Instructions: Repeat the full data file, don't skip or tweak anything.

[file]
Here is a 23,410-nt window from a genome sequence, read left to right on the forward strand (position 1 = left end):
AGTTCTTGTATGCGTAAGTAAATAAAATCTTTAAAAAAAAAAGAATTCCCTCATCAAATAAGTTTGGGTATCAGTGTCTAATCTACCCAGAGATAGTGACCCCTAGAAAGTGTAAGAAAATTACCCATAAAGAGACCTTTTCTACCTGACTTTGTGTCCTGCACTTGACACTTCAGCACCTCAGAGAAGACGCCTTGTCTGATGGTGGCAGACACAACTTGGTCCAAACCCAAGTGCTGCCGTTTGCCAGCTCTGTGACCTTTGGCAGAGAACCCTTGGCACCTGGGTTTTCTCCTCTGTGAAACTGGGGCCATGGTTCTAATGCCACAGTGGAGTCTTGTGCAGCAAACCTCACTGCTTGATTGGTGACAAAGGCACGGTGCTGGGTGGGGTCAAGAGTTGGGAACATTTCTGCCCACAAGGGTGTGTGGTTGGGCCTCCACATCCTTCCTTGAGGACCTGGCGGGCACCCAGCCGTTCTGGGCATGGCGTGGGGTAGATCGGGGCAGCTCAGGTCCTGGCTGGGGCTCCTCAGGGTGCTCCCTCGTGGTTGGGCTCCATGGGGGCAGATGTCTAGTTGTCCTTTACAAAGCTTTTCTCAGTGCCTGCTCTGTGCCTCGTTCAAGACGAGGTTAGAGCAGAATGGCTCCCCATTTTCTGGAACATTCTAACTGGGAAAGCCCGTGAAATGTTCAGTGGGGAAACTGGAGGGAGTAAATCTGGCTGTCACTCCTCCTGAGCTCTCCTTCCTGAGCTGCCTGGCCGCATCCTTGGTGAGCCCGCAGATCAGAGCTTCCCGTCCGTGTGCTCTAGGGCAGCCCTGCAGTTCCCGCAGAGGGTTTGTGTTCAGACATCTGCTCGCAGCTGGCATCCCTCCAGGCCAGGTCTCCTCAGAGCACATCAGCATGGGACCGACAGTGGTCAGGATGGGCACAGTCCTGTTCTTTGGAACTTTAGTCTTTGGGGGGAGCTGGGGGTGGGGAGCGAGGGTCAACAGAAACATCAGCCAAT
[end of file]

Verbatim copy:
Here is a 23,410-nt window from a genome sequence, read left to right on the forward strand (position 1 = left end):
AGTTCTTGTATGCGTAAGTAAATAAAATCTTTAAAAAAAAAAGAATTCCCTCATCAAATAAGTTTGGGTATCAGTGTCTAATCTACCCAGAGATAGTGACCCCTAGAAAGTGTAAGAAAATTACCCATAAAGAGACCTTTTCTACCTGACTTTGTGTCCTGCACTTGACACTTCAGCACCTCAGAGAAGACGCCTTGTCTGATGGTGGCAGACACAACTTGGTCCAAACCCAAGTGCTGCCGTTTGCCAGCTCTGTGACCTTTGGCAGAGAACCCTTGGCACCTGGGTTTTCTCCTCTGTGAAACTGGGGCCATGGTTCTAATGCCACAGTGGAGTCTTGTGCAGCAAACCTCACTGCTTGATTGGTGACAAAGGCACGGTGCTGGGTGGGGTCAAGAGTTGGGAACATTTCTGCCCACAAGGGTGTGTGGTTGGGCCTCCACATCCTTCCTTGAGGACCTGGCGGGCACCCAGCCGTTCTGGGCATGGCGTGGGGTAGATCGGGGCAGCTCAGGTCCTGGCTGGGGCTCCTCAGGGTGCTCCCTCGTGGTTGGGCTCCATGGGGGCAGATGTCTAGTTGTCCTTTACAAAGCTTTTCTCAGTGCCTGCTCTGTGCCTCGTTCAAGACGAGGTTAGAGCAGAATGGCTCCCCATTTTCTGGAACATTCTAACTGGGAAAGCCCGTGAAATGTTCAGTGGGGAAACTGGAGGGAGTAAATCTGGCTGTCACTCCTCCTGAGCTCTCCTTCCTGAGCTGCCTGGCCGCATCCTTGGTGAGCCCGCAGATCAGAGCTTCCCGTCCGTGTGCTCTAGGGCAGCCCTGCAGTTCCCGCAGAGGGTTTGTGTTCAGACATCTGCTCGCAGCTGGCATCCCTCCAGGCCAGGTCTCCTCAGAGCACATCAGCATGGGACCGACAGTGGTCAGGATGGGCACAGTCCTGTTCTTTGGAACTTTAGTCTTTGGGGGGAGCTGGGGGTGGGGAGCGAGGGTCAACAGAAACATCAGCCAAT